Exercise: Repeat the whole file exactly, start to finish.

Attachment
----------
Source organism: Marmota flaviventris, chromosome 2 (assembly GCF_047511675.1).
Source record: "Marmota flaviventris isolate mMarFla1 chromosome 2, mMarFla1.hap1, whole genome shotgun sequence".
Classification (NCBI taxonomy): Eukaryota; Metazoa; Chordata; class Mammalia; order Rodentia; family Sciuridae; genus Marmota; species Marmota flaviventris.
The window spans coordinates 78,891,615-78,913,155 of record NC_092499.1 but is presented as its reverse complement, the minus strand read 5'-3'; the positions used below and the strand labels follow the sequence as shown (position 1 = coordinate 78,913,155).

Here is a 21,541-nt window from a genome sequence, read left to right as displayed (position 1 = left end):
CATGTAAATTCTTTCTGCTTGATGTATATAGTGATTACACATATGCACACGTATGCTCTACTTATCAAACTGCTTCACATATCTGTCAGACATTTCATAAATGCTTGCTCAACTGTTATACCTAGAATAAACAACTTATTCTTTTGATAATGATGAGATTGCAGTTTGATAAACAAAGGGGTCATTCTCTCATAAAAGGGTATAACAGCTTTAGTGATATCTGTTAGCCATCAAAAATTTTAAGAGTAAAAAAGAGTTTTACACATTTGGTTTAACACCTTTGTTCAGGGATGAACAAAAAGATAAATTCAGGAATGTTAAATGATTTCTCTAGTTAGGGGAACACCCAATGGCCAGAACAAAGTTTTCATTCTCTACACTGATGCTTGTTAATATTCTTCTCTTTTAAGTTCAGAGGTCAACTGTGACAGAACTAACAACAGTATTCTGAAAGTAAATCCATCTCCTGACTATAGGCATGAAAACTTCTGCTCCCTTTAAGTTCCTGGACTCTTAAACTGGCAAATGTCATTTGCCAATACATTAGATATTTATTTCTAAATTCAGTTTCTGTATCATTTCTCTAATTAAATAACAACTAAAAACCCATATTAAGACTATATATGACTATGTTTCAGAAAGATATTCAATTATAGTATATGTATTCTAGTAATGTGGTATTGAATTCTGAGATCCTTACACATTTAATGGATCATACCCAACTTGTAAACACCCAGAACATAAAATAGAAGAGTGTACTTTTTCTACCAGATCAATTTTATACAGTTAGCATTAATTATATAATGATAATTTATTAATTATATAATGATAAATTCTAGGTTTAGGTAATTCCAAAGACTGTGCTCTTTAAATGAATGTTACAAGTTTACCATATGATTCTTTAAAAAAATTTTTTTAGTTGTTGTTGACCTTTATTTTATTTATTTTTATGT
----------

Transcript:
Source organism: Marmota flaviventris, chromosome 2 (assembly GCF_047511675.1).
Source record: "Marmota flaviventris isolate mMarFla1 chromosome 2, mMarFla1.hap1, whole genome shotgun sequence".
Classification (NCBI taxonomy): Eukaryota; Metazoa; Chordata; class Mammalia; order Rodentia; family Sciuridae; genus Marmota; species Marmota flaviventris.
The window spans coordinates 78,891,615-78,913,155 of record NC_092499.1 but is presented as its reverse complement, the minus strand read 5'-3'; the positions used below and the strand labels follow the sequence as shown (position 1 = coordinate 78,913,155).

Here is a 21,541-nt window from a genome sequence, read left to right as displayed (position 1 = left end):
CATGTAAATTCTTTCTGCTTGATGTATATAGTGATTACACATATGCACACGTATGCTCTACTTATCAAACTGCTTCACATATCTGTCAGACATTTCATAAATGCTTGCTCAACTGTTATACCTAGAATAAACAACTTATTCTTTTGATAATGATGAGATTGCAGTTTGATAAACAAAGGGGTCATTCTCTCATAAAAGGGTATAACAGCTTTAGTGATATCTGTTAGCCATCAAAAATTTTAAGAGTAAAAAAGAGTTTTACACATTTGGTTTAACACCTTTGTTCAGGGATGAACAAAAAGATAAATTCAGGAATGTTAAATGATTTCTCTAGTTAGGGGAACACCCAATGGCCAGAACAAAGTTTTCATTCTCTACACTGATGCTTGTTAATATTCTTCTCTTTTAAGTTCAGAGGTCAACTGTGACAGAACTAACAACAGTATTCTGAAAGTAAATCCATCTCCTGACTATAGGCATGAAAACTTCTGCTCCCTTTAAGTTCCTGGACTCTTAAACTGGCAAATGTCATTTGCCAATACATTAGATATTTATTTCTAAATTCAGTTTCTGTATCATTTCTCTAATTAAATAACAACTAAAAACCCATATTAAGACTATATATGACTATGTTTCAGAAAGATATTCAATTATAGTATATGTATTCTAGTAATGTGGTATTGAATTCTGAGATCCTTACACATTTAATGGATCATACCCAACTTGTAAACACCCAGAACATAAAATAGAAGAGTGTACTTTTTCTACCAGATCAATTTTATACAGTTAGCATTAATTATATAATGATAATTTATTAATTATATAATGATAAATTCTAGGTTTAGGTAATTCCAAAGACTGTGCTCTTTAAATGAATGTTACAAGTTTACCATATGATTCTTTAAAAAAATTTTTTTAGTTGTTGTTGACCTTTATTTTATTTATTTTTATGT